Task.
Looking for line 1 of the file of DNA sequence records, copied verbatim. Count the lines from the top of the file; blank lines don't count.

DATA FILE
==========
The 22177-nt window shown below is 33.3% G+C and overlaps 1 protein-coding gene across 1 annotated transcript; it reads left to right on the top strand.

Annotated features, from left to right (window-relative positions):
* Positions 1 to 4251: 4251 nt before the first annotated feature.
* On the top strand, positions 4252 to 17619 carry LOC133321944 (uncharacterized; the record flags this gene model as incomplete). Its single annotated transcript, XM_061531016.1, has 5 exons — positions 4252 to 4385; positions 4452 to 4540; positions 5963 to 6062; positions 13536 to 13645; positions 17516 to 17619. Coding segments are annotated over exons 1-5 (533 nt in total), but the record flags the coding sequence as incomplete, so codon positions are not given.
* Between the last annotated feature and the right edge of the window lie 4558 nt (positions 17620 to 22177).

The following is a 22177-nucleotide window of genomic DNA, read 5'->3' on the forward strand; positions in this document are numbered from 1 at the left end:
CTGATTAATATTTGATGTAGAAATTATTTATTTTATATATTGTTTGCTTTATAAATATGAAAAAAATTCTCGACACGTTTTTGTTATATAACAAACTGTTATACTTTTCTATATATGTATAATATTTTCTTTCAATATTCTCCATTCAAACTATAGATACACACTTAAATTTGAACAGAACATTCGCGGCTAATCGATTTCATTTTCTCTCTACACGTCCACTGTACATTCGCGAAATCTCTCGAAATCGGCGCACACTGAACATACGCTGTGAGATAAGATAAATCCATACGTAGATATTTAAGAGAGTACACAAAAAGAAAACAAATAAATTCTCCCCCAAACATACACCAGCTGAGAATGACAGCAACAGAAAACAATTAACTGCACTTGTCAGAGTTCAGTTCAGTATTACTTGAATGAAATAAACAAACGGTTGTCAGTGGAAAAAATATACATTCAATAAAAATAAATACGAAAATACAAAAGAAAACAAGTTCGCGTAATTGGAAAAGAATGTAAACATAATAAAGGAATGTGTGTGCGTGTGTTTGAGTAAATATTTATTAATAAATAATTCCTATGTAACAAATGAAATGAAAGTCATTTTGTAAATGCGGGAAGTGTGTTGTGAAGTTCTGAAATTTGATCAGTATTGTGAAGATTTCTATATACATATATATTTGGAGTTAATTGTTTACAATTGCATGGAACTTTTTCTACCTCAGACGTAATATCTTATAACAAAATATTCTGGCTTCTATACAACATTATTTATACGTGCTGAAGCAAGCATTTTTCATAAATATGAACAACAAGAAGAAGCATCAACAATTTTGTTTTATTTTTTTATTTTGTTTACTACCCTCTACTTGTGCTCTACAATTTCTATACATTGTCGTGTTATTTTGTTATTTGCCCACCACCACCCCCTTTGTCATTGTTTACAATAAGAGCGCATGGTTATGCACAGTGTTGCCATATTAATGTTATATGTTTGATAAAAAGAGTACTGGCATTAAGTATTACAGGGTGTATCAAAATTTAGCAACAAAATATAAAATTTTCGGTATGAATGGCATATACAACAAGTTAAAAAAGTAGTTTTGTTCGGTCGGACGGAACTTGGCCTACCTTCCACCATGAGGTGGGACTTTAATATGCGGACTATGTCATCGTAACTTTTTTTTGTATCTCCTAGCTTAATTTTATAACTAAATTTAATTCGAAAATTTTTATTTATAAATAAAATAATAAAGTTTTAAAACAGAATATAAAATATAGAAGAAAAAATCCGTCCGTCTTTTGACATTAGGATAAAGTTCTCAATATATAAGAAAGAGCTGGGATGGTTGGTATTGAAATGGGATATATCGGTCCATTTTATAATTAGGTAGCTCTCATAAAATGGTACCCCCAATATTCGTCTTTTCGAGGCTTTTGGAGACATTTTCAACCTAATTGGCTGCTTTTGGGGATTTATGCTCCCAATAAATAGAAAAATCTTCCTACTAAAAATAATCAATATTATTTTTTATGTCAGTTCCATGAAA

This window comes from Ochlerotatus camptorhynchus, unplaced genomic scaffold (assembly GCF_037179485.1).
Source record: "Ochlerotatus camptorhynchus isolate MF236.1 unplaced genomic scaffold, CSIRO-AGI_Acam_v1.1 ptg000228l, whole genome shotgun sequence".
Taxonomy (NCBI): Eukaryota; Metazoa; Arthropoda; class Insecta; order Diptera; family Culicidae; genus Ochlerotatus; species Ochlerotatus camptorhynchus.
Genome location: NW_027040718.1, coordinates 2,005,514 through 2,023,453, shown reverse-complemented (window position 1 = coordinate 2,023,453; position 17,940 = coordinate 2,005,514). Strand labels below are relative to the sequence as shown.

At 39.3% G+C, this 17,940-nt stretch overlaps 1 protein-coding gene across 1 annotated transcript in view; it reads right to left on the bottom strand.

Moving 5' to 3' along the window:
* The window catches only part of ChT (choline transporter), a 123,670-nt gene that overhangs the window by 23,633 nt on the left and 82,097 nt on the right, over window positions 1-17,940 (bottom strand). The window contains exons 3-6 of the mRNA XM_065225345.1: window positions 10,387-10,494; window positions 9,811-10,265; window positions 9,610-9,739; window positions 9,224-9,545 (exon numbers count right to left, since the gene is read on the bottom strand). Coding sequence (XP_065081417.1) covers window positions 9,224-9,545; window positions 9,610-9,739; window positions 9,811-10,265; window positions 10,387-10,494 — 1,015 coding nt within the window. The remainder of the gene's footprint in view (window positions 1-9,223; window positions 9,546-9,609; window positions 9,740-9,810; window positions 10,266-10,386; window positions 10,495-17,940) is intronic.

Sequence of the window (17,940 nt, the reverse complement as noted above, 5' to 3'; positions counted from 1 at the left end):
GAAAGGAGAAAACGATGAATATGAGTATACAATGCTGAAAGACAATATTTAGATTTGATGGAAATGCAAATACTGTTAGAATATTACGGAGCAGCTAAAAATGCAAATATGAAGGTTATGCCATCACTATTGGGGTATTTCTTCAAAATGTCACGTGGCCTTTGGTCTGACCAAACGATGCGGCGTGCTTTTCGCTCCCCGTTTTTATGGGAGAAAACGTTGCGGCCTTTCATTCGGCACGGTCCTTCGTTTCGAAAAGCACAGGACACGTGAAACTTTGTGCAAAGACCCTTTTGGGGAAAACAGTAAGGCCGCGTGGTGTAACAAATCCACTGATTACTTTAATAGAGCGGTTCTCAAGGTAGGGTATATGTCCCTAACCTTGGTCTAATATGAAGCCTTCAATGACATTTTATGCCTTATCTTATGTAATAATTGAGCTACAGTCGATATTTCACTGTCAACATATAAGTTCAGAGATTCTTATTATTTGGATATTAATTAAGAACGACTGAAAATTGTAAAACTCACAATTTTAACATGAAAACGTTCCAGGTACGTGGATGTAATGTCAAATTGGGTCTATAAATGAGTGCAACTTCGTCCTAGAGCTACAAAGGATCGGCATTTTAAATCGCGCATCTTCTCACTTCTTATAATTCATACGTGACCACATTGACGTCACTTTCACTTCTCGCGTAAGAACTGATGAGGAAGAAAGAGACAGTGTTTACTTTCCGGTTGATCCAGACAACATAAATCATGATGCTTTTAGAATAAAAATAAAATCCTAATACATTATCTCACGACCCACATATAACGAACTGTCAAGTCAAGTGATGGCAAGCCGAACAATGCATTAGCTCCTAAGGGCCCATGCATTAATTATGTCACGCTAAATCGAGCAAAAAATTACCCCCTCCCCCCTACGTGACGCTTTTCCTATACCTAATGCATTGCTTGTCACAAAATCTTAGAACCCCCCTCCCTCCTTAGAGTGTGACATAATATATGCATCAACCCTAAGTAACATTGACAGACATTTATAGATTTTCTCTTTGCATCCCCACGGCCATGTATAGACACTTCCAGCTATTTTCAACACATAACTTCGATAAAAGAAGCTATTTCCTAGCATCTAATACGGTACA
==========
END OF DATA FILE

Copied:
The 22177-nt window shown below is 33.3% G+C and overlaps 1 protein-coding gene across 1 annotated transcript; it reads left to right on the top strand.